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I'd like to create a list of items dynamically in jQuery, and dynamically bind a click handler to each one, with the variables in scope at the moment the click handler is created.

The code below creates a list of items from 1-6, but the click handler only seems to bind with the value of the final item - the alert always shows 6.

Is this a JavaScript scope problem? How can I bind the alerts with variables from 1-6?

HTML:

<ul id="saved-list">
</ul>

JS:

var all_cookies = [1,2,3,4,5,6];
for (var i = 0; i < all_cookies.length; i++) {
    var route_num = all_cookies[i]; 
    var list_item = "<li><a href='#saved-route'>";
    list_item += "<p>" + route_num + "</p></a></li>";
    var newLi = $(list_item);
    newLi.bind('click', function(){
        alert(route_num);
    });
    $('#saved-list').append(newLi);      
}   

See jsFiddle here: http://jsfiddle.net/n6FU5/

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3 Answers 3

up vote 5 down vote accepted

This is a classic JavaScript confusion between "scope" and "curly braces". It turns out that curly braces have little to do with scope in JavaScript. Scope only arises from functions.

One consequence of this is that variables are always hoisted to the top of the scope, i.e. the nearest function. So your code is exactly equivalent to:

var all_cookies = [1,2,3,4,5,6];
var i;
var route_num;
var list_item;
var newLi;

for (i = 0; i < all_cookies.length; i++) {
    route_num = all_cookies[i]; 
    list_item = "<li><a href='#saved-route'>";
    list_item += "<p>" + route_num + "</p></a></li>";
    newLi = $(list_item);
    newLi.bind('click', function(){
        alert(route_num);
    });
    $('#saved-list').append(newLi);      
}   

With this in mind, you can see how, since route_num is the same variable every time through the loop, after the loop is over its value is set to 6, and in the future whenever the click handler is called, the 6 is what you see.

One way to fix this is to wrap the contents of your loop in a self-executing anonymous function:

var all_cookies = [1,2,3,4,5,6];
for (var i = 0; i < all_cookies.length; i++) {
    (function () { 
        var route_num = all_cookies[i]; 
        var list_item = "<li><a href='#saved-route'>";
        list_item += "<p>" + route_num + "</p></a></li>";
        var newLi = $(list_item);
        newLi.bind('click', function(){
            alert(route_num);
        });
        $('#saved-list').append(newLi);      
    }());
} 

That way, when the variables get hoisted, they will just get hoisted to the top of that inner self-executing function, and so there will be different instances of them for each run through the loop.

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Ooooo. Likes :). I came up with this solution: jsfiddle.net/n6FU5/2, though not as pretty, it has a funny function inside xD –  Alxandr May 29 '11 at 17:56
    
Genius - thank you. Good clarification on scope too! –  phil123 May 29 '11 at 18:13
    
+1, nice solution, although I wouldn't be too happy if I'd have to debug someone's code filled with fiddles like this. Nest a few of these, and it's an effective way to obfuscate your code to give your co-developers some nightmares. :) –  DarthJDG May 29 '11 at 20:00
    
@DarthJDG: since this is actually a pretty common technique in JavaScript, it's not too surprising to anyone familiar with the language. –  Domenic May 29 '11 at 21:44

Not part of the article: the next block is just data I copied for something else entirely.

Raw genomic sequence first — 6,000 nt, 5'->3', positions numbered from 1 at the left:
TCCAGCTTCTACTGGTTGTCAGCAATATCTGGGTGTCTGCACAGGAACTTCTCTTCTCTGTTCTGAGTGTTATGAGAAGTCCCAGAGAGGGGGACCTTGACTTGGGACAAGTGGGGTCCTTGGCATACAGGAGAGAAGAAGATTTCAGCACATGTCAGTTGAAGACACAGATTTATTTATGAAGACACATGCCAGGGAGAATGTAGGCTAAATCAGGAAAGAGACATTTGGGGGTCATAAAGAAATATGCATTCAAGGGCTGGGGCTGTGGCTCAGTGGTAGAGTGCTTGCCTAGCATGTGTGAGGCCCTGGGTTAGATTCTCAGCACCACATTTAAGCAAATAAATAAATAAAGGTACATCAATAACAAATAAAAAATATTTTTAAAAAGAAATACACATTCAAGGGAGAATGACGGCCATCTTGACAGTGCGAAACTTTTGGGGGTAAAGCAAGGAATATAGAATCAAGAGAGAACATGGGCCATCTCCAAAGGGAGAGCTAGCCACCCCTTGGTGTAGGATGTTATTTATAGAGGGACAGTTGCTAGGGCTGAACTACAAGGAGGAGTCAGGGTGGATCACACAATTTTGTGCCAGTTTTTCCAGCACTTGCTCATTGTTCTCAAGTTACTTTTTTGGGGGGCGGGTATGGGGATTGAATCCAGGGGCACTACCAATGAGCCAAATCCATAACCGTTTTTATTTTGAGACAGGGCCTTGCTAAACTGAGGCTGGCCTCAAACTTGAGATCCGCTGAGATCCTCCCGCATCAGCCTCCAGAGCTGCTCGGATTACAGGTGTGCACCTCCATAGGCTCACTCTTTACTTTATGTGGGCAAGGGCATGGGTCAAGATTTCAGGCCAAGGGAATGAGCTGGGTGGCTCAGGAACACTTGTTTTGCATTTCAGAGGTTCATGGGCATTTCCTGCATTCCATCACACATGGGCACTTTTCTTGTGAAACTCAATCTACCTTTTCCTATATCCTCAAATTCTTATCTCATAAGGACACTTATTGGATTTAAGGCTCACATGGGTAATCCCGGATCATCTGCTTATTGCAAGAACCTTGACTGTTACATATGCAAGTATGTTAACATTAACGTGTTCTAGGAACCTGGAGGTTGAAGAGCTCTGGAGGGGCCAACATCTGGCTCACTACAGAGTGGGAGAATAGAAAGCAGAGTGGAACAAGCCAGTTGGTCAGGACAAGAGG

That's because of the way javascript works. The variables in scope ARE accessible as you found out, but they are not separate instances for each sub-scope. Therefore your variable's value IS 6 at the time the handler function is called.

The solution is to save route_num in a data attribute and retrieve it inside your click handler.

var all_cookies = [1, 2, 3, 4, 5, 6];

for (var i = 0; i < all_cookies.length; i++) {
    var route_num = all_cookies[i];
    var list_item = "<li><a href='#saved-route'>";
    list_item += "<p>" + route_num + "</p></a></li>";

    var newLi = $(list_item);
    newLi.data('routenum', route_num);
    newLi.bind('click', function() {
        alert($(this).data('routenum'));
    });

    $('#saved-list').append(newLi);
}

Here's your fixed fiddle: http://jsfiddle.net/n6FU5/1/

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1  
Can't you do something magically to trick the scope? Using data is such an boring solution, there needs to be a pure-js way around this, right? –  Alxandr May 29 '11 at 17:50
    
Yes, this is a very heavy-handed way of solving the problem, involving as it does manipulating DOM elements and the like. –  Domenic May 29 '11 at 17:55
1  
Haha: jsfiddle.net/n6FU5/2 –  Alxandr May 29 '11 at 17:55
    
Like it or not, I still think this solution is easier to understand and debug than creating embedded anonymous functions to force scope. –  DarthJDG May 29 '11 at 19:58

The problem you're having is that your onclick function is returning the value of the variable route_num at the time the link is clicked. route_num is a global variable and the value is left set to 6 when the loop finishes running. So what you need to do is set the function to alert the value of route_num at the time the for loop is running.

The way to do this is to construct the function as a string so that you can append the value of the string to function definition. Here is an example of what I think you were trying to accomplish.

var all_cookies = [1,2,3,4,5,6]; 
for (var i = 0; i < all_cookies.length; i++) { 
    var route_num = all_cookies[i];  

    var list_item = "<li><a href='#saved-route'>"; 
    list_item += "<p>" + route_num + "</p></a></li>"; 
    var newLi = $(list_item);

    var fn = new Function("alert('" + route_num + "');");
    newLi.bind('click', fn); 

    $('#saved-list').append(newLi);       
}
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